An innovative new program has been launched drawing upon the rich pastoral traditions of the church to help accompany the dying
People living with a terminal or life-limiting illness are being encouraged to reach out for compassion and accompaniment through a network of palliative care volunteers across parishes, health agencies and aged care.
Living Well Dying Well was launched by Archbishop Anthony Fisher OP last October.
Drawing on the rich tradition of pastoral care in the Catholic Church, it brings together Catholic Cemeteries and Crematoria, the Archdiocese’s CatholicCare social welfare agency, CatholicCare Broken Bay, Catholic Healthcare, the University of Notre Dame Australia and St Vincent’s Health Australia.
Patrick O’Reilly, General Manager, Pastoral Services at CatholicCare and the project lead told The Catholic Weekly that several groups of palliative care accompaniment volunteers have already been trained and that modules would be offered to parishes and agencies with a focus on providing connection, companionship and presence for seriously ill people and their families.
In addition, a website, livingwelldyingwell.org provides quality information and resources to help normalise conversations around death and dying as a natural part of the cycle of life.
“… the main supports in the dying process in the past were within the community, but today the focus is on medical care and it is being managed by just a few close friends and family.”
At a community forum held at the Good Shepherd Seminary during Palliative Care Week on 25 May, Mr O’Reilly was joined by Patricia Thomas, Grief Care Managing Consultant at Catholic Cemeteries and Crematoria, Associate Professor of Bioethics Megan Best from the Institute of Ethics and Society at the University of Notre Dame Australia and Associate Professor of Medicine at Sydney University Maria Cigolini who is also a senior palliative medicine doctor.
Dr Cigolini told the forum that modern medicine actually contributes to suffering when clinical practice focuses exclusively on physical cure and healing and ignores the fact that our experience of suffering encompasses physical and mental states, alongside social and intrinsic spiritual influences.
She also explained that palliative care specialists work best when they have good support from the wider community.
Earlier, Dr Best told the paper that the strength of the Living Well Dying Well project lay in its capacity to rebuild skills that have been lost due to a focus on a “much more medicalised model of dying”.
“Death used to be a familiar experience and the main supports in the dying process in the past were within the community, but today the focus is on medical care and it is being managed by just a few close friends and family,” she said.
“We need to rebuild the community strength in supporting the dying process, supporting both the people who are dying and their carers. We also don’t really see examples of how to die well; most people haven’t seen a corpse.
“A project like this provides a gradual re-education of the general public of what was once known to everybody – and that is how to walk alongside someone who’s dying.
“WE NEED TO REBUILD THE COMMUNITY strength in supporting the dying process, supporting both the people who are dying and their carers.”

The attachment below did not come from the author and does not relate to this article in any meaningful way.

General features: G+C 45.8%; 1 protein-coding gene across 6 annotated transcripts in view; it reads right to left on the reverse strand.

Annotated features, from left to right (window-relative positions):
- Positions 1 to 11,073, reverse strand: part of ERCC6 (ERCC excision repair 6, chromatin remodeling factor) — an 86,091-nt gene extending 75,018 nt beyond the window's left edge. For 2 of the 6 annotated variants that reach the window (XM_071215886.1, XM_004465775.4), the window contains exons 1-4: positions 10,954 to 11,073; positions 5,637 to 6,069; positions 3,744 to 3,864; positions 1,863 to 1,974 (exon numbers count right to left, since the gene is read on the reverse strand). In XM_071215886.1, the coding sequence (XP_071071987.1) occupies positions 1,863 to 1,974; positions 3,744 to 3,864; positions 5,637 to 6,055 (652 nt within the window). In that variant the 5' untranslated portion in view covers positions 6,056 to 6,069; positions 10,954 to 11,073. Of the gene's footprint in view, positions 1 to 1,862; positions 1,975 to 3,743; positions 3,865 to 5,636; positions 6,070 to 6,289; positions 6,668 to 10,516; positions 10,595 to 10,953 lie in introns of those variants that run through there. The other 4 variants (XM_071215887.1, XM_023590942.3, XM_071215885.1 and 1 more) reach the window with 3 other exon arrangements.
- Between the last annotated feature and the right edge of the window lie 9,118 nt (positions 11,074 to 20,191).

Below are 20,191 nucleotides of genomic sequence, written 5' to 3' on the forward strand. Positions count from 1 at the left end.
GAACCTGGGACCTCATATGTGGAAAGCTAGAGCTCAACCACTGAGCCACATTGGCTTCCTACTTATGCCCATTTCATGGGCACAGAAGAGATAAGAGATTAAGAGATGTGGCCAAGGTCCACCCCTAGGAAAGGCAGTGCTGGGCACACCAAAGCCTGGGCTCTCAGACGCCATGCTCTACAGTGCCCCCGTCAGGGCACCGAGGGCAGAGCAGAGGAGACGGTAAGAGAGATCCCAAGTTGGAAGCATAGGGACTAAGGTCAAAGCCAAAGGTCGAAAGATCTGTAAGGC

“It’s a very unfamiliar process today and that makes it a fairly scary process. But by empowering people in the community to walk alongside those on this journey we would hope that we can gradually rebuild that skill set and normalise dying again.”
Dr Best said that any experience of loss precipitates the raising of existential questions and that without the spiritual resources to answer those questions, they become “very distressed”.
“I think what we’re seeing in a community desire for euthanasia is a way to deal with those questions, because I think our community as a whole has lost touch with the spiritual realm,” she said.
“Many people don’t even have the vocabulary to express the distress they’re feeling when they’re faced with a terminal diagnosis. And I think that what euthanasia gives people is a sense of control over what is essentially uncontrollable.
“There will be suffering and loss in our lives which is inevitable and the only thing we can really do is decide how we’re going to respond to that. Our response to spiritual struggles can be one of growth.
“My passion is to reclaim pastoral care, and ideally clinical pastoral education, as a theology and a pastoral practice within our [Christian] tradition in our society. I believe we all innately have a capacity for care, empathy, and compassion.”
“As we pull on our spiritual resources and receive pastoral care from others, we can have a final stage of human development in the time between a terminal diagnosis and death. I’ve seen it myself; people can grow in wonderful ways or someone can despair.”
Ms Thomas said she hoped the collaboration would help to not only normalise the dying process, but the reality of suffering and grief, including times when a person receives a serious diagnosis, experiences loss of independence, or grieves their own impending death or the loss of a loved one.
“Grief is a natural human experience which is also increasingly becoming medicalised and pathologised,” she told The Catholic Weekly.
“Ageing and dying are processes of change, developmentally, I would say, it’s also a growth stage. My passion is to reclaim pastoral care, and ideally clinical pastoral education, as a theology and a pastoral practice within our [Christian] tradition in our society. I believe we all innately have a capacity for care, empathy, and compassion.”
For information and shareable resources, or to register for the free volunteer training or compassionate accompaniment from a volunteer see livingwelldyingwell.org